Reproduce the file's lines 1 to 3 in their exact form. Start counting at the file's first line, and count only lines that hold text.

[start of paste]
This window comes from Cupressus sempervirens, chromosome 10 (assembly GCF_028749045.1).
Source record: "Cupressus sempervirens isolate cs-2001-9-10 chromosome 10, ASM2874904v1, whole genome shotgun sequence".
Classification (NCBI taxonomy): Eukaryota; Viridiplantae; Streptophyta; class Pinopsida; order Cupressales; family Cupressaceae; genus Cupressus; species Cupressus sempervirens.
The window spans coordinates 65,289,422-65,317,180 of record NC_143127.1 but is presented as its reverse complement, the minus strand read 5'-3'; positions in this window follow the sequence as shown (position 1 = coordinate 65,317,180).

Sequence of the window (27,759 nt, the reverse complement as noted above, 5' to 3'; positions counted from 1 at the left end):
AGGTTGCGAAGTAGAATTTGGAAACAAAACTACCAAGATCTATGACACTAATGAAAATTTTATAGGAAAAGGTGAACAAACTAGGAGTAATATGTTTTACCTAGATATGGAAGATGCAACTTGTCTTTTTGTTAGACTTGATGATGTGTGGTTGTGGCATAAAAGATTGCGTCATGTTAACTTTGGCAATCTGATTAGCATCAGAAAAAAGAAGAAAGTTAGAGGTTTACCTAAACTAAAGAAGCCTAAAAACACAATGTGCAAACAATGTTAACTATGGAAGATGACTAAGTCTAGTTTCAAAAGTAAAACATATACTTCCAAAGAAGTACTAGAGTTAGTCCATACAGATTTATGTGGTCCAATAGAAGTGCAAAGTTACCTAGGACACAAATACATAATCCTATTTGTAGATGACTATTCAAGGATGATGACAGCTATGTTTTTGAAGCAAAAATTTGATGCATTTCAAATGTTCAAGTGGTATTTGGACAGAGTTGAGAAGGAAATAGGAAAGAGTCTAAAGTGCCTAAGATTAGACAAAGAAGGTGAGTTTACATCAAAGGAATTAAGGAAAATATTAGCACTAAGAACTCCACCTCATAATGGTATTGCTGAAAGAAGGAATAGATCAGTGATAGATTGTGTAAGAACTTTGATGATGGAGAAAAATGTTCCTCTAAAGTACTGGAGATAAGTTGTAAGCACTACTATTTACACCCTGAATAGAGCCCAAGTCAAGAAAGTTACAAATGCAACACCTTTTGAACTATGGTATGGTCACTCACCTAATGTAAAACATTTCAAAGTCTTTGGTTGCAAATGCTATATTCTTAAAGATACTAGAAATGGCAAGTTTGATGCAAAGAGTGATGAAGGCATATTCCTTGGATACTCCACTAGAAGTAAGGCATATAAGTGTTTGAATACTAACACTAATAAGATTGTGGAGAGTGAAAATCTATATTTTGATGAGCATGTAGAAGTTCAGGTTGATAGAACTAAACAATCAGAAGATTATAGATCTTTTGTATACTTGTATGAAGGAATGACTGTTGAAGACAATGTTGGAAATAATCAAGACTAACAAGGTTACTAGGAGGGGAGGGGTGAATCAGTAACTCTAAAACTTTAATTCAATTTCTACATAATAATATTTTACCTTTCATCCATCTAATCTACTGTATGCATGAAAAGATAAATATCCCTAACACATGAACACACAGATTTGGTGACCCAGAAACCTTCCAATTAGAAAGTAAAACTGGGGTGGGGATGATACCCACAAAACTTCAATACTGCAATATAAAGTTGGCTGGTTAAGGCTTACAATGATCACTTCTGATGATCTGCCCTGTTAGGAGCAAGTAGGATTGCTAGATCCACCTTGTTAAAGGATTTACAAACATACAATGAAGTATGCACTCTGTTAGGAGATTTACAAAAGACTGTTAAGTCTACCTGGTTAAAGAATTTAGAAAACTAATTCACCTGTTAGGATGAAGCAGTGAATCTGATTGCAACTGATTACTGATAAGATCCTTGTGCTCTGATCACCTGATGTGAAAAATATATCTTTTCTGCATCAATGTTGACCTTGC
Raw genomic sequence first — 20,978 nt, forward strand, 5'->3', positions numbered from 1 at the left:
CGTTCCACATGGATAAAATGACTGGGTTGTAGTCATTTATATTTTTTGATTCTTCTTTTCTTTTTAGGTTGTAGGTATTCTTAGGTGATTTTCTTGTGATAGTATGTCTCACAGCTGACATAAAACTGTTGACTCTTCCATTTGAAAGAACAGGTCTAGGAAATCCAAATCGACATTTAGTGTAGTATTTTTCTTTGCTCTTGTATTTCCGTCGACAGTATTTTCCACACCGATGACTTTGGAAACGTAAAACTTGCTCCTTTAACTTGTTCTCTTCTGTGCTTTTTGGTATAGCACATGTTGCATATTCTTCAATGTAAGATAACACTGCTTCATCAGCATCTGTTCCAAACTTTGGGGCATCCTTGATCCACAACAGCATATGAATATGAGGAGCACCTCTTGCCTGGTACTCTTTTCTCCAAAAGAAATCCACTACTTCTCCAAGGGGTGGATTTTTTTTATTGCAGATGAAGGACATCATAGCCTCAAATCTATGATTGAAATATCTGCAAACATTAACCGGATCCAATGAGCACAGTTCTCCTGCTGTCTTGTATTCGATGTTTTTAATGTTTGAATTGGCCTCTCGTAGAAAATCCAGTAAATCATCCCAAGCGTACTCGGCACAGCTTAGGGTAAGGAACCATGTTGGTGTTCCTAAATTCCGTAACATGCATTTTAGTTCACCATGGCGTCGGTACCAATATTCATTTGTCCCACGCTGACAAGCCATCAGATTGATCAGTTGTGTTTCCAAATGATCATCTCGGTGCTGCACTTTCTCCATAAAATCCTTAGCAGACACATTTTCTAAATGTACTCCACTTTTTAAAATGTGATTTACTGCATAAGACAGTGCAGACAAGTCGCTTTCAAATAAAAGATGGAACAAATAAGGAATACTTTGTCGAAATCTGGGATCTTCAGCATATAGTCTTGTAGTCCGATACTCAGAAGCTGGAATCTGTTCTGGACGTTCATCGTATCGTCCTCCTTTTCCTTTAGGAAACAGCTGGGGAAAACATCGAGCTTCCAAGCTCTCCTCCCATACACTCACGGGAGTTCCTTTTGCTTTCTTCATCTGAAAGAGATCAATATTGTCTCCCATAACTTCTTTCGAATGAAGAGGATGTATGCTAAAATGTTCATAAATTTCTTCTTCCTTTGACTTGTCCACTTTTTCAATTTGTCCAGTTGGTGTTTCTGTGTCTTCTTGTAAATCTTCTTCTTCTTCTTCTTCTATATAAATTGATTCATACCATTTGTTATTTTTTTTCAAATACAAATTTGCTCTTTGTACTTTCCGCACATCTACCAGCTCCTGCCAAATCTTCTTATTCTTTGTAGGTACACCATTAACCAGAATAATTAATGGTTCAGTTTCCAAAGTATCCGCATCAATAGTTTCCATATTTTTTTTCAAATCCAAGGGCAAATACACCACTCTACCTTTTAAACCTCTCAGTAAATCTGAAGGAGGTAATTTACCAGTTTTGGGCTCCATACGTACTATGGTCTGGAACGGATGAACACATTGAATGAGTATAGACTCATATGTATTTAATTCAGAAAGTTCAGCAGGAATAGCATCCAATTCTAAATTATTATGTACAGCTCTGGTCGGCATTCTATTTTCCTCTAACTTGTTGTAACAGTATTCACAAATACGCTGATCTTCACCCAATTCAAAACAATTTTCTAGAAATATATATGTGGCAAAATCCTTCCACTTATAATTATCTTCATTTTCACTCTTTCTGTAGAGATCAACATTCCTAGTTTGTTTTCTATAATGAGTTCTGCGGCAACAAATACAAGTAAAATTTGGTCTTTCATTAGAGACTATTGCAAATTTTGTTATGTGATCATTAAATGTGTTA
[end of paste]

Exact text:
This window comes from Cupressus sempervirens, chromosome 10 (assembly GCF_028749045.1).
Source record: "Cupressus sempervirens isolate cs-2001-9-10 chromosome 10, ASM2874904v1, whole genome shotgun sequence".
Classification (NCBI taxonomy): Eukaryota; Viridiplantae; Streptophyta; class Pinopsida; order Cupressales; family Cupressaceae; genus Cupressus; species Cupressus sempervirens.